It does take a bit of power though, and generates heat in both the electromagnet and the levitated metal. But no sensors or switching are needed, just the AC in the electromagnet. I used to demonstrate it with a "magnetic floor sweeper" we had at the lab, using a big variac for control and a chunk of aluminum plate for the levitated object. I don't have anything with the right pole pieces now, though.

Free Energy | searching for free energy and discussing free energy

Re: Electronic Levitron...How the heck does this thing work?
« Reply #51 on: December 04, 2014, 05:53:43 AM »
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Offline allcanadian

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Re: Electronic Levitron...How the heck does this thing work?
« Reply #52 on: December 04, 2014, 06:30:40 AM »
I built a hall effect based levitator a few years ago and they are fairly simple however there are a few tricks. The first issue you will encounter is hysteresis or feedback causing oscillations, next high current draw due to coil saturation if the magnet is too close or high current draw if the magnet is too far away from the coils. The most efficient layout I found was using a coil above in attraction and a weaker permanent magnet below in repulsion. The most efficient layout does not actually levitate the magnet with a coil but uses a permanent magnet to produce the levitating force and a coil to stabilize the levitated magnet. I also used a neat trick I discovered to stabilize a rotating motor/magnet being levitated, a 1/2" aluminum plate below the magnet will dampen oscillations however it will not hinder rotation. Remember the magnetic field is stationary in space and bound to the source as such rotation on axis does not produce any noticeable eddy currents or dampening effects however any other movement on any axis will. ;)

AC

Offline allcanadian

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Re: Electronic Levitron...How the heck does this thing work?
« Reply #53 on: December 04, 2014, 04:29:37 PM »
A few pics.
Maglev photo is a simple hall effect magnet levitation device and I was using a laser bounce system to map field inconsistencies.


The second photo is a magnetic bearing system I developed based on my magnet levitation experiments. Been sitting under the bench for a few years now but I was thinking of digging it out for the pulse motor build off. It works very well and is rock solid on all axis and by my estimate is a 99% passive system. Note on the far right outside column there is a silver aluminum disk in the column attached to the shaft, this is used to stabilize the shaft on all axis but does not dampen the axis of rotation as explained earlier.


The record for this bearing with only the 1" steel shaft spinning is continuous rotation for about 6 hours from 1000 RPM. By comparison a good set of ball bearings oiled with synthetic oil and the seals removed will spin approximately a minute or so. Interesting stuff and it becomes very apparent that a field is the ultimate bearing surface because it has literally no friction.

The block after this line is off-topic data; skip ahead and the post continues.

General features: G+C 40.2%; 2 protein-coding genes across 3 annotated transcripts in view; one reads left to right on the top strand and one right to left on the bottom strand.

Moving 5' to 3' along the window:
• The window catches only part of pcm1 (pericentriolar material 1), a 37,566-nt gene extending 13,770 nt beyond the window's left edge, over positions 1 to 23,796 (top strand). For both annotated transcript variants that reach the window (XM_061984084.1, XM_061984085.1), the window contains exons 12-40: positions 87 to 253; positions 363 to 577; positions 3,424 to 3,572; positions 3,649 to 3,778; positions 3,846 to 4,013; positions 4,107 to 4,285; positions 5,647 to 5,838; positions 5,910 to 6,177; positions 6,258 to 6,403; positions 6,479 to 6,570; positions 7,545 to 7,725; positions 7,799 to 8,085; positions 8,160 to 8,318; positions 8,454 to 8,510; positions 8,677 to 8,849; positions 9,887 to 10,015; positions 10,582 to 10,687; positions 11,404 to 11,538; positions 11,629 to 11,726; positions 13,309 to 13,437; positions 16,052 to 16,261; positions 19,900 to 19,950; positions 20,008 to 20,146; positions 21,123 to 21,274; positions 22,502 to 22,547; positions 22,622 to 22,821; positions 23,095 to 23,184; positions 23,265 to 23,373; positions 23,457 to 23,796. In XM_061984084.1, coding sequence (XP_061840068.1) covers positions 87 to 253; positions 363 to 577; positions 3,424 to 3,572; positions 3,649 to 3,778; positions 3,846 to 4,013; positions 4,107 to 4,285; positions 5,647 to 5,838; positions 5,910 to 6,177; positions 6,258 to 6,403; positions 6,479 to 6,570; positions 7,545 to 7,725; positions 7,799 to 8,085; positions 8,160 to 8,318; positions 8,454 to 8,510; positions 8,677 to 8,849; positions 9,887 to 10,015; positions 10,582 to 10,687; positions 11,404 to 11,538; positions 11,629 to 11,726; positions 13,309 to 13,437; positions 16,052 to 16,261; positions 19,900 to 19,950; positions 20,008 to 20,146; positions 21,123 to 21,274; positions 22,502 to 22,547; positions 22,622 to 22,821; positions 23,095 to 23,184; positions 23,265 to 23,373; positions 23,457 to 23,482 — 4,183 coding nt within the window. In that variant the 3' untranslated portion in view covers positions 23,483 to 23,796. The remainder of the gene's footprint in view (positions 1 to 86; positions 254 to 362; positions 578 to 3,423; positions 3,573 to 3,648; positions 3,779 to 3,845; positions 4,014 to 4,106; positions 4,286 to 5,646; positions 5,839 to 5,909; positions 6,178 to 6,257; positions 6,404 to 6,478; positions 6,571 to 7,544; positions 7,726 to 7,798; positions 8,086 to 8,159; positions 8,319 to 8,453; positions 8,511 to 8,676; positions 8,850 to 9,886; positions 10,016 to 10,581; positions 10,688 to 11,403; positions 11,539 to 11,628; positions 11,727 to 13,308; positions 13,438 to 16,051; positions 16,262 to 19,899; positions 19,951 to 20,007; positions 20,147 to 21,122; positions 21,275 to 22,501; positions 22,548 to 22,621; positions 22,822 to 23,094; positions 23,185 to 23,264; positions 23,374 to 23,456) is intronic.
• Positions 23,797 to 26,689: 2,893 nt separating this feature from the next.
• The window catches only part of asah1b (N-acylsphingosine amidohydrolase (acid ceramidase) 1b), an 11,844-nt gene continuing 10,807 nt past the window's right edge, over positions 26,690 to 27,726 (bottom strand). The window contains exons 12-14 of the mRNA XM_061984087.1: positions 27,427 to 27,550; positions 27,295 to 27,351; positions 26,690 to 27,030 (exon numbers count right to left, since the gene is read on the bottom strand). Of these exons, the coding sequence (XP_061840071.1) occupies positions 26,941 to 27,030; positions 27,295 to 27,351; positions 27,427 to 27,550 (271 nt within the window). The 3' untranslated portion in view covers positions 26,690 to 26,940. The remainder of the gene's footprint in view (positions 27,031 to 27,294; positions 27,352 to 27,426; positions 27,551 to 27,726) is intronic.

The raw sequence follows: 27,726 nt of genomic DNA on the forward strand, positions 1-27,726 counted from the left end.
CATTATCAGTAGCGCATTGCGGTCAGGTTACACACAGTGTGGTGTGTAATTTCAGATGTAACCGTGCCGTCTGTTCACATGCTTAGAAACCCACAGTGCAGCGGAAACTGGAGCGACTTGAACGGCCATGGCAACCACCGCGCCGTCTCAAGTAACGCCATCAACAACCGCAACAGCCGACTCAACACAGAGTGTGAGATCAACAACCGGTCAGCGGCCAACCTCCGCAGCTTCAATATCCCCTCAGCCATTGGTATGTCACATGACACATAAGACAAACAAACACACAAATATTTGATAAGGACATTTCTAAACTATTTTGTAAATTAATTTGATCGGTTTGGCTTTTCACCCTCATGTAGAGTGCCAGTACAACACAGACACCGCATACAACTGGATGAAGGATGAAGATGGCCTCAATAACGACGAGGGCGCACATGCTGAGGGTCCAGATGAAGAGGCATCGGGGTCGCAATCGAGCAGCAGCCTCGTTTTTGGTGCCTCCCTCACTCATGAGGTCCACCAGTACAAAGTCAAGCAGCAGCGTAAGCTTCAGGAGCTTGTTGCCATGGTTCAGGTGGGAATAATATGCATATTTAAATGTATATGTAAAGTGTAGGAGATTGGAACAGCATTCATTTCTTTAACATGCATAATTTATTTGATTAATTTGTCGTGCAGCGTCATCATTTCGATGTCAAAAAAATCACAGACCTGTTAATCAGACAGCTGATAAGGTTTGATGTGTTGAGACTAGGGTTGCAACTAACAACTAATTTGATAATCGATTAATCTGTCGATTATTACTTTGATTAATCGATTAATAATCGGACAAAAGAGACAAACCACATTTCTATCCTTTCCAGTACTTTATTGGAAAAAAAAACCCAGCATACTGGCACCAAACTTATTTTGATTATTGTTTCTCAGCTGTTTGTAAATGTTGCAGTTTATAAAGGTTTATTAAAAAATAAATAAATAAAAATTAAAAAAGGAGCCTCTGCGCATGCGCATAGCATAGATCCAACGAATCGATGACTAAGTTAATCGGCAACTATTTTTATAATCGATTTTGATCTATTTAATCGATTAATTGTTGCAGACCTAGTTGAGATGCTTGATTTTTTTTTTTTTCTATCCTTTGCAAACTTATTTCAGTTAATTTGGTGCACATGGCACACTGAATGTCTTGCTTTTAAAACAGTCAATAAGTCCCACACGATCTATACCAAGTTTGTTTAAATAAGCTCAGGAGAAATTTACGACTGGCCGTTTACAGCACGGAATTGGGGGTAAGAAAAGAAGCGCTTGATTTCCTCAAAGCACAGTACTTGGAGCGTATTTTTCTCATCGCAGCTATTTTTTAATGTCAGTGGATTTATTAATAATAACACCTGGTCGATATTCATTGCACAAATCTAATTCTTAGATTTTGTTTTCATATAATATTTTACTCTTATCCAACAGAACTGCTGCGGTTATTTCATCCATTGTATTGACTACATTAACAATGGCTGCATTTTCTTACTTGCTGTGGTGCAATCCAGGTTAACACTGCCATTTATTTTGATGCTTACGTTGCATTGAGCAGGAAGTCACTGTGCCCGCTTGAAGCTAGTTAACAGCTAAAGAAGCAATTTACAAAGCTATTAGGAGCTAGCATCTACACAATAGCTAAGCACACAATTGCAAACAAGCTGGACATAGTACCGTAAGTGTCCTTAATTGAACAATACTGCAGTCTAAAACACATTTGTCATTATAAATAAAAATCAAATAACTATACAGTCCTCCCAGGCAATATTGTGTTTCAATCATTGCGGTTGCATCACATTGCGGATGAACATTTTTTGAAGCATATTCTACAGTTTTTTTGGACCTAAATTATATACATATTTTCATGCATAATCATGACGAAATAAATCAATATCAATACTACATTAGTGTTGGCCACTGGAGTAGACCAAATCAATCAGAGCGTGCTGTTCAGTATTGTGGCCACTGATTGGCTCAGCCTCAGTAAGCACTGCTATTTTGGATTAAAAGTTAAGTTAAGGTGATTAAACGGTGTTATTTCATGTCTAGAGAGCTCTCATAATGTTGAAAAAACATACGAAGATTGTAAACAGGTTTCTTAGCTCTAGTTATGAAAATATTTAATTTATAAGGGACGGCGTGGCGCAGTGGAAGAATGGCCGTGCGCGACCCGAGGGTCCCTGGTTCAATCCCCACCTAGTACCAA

AC

Offline Lakes

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Re: Electronic Levitron...How the heck does this thing work?
« Reply #54 on: December 04, 2014, 05:42:39 PM »
I`d love to see any video you have of these devices.

Free Energy | searching for free energy and discussing free energy

Re: Electronic Levitron...How the heck does this thing work?
« Reply #54 on: December 04, 2014, 05:42:39 PM »
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Offline TinselKoala

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Re: Electronic Levitron...How the heck does this thing work?
« Reply #55 on: December 04, 2014, 08:45:54 PM »
@AC: in the second photo, one end of the shaft is bearing against an end plate somehow, is that correct? That is, there is one point of actual contact between the levitated shaft and the support structure?

@Lakes: at the risk of boring you silly....

Optically-sensed, Arduino controlled:
http://www.youtube.com/watch?v=xkiGTWODERo

Electrostatically rotated, passive permanent magnet levitated:
http://www.youtube.com/watch?v=tVfw-TeJ9r4

This could also be accomplished with concentric ring magnets, as I presume AC is using in his system, and which Steorn used some years ago in their "Plinth" Orbo demonstrations at the Docklands. Still will need one point of contact with the frame, though, but will work vertically (as Steorn) or horizontally as AC's demo.
I have a set of such ring magnets but don't have the ability at the moment to construct a frame with sufficient accuracy and strength to support them.

Offline Lakes

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Re: Electronic Levitron...How the heck does this thing work?
« Reply #56 on: December 04, 2014, 09:53:57 PM »
Yup, I seen that (suspension) video and also the point contact (usually a lead pencil against a mirror) type using ring magnets.

If this is the type used from the above pictures, they were not clear enough for me to tell.

I`ll have to watch the electrostatic one though, not sure if I've seen that one.

Much more interested in your attempts at a "no-contact" type of levitation, but I am beginning to see how it works with the circle of permanent magnets as stabilizers.

Once that is working :) the next step would be to inductively light some LEDs as well. :D


Offline TinselKoala

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Re: Electronic Levitron...How the heck does this thing work?
« Reply #57 on: December 05, 2014, 12:11:42 AM »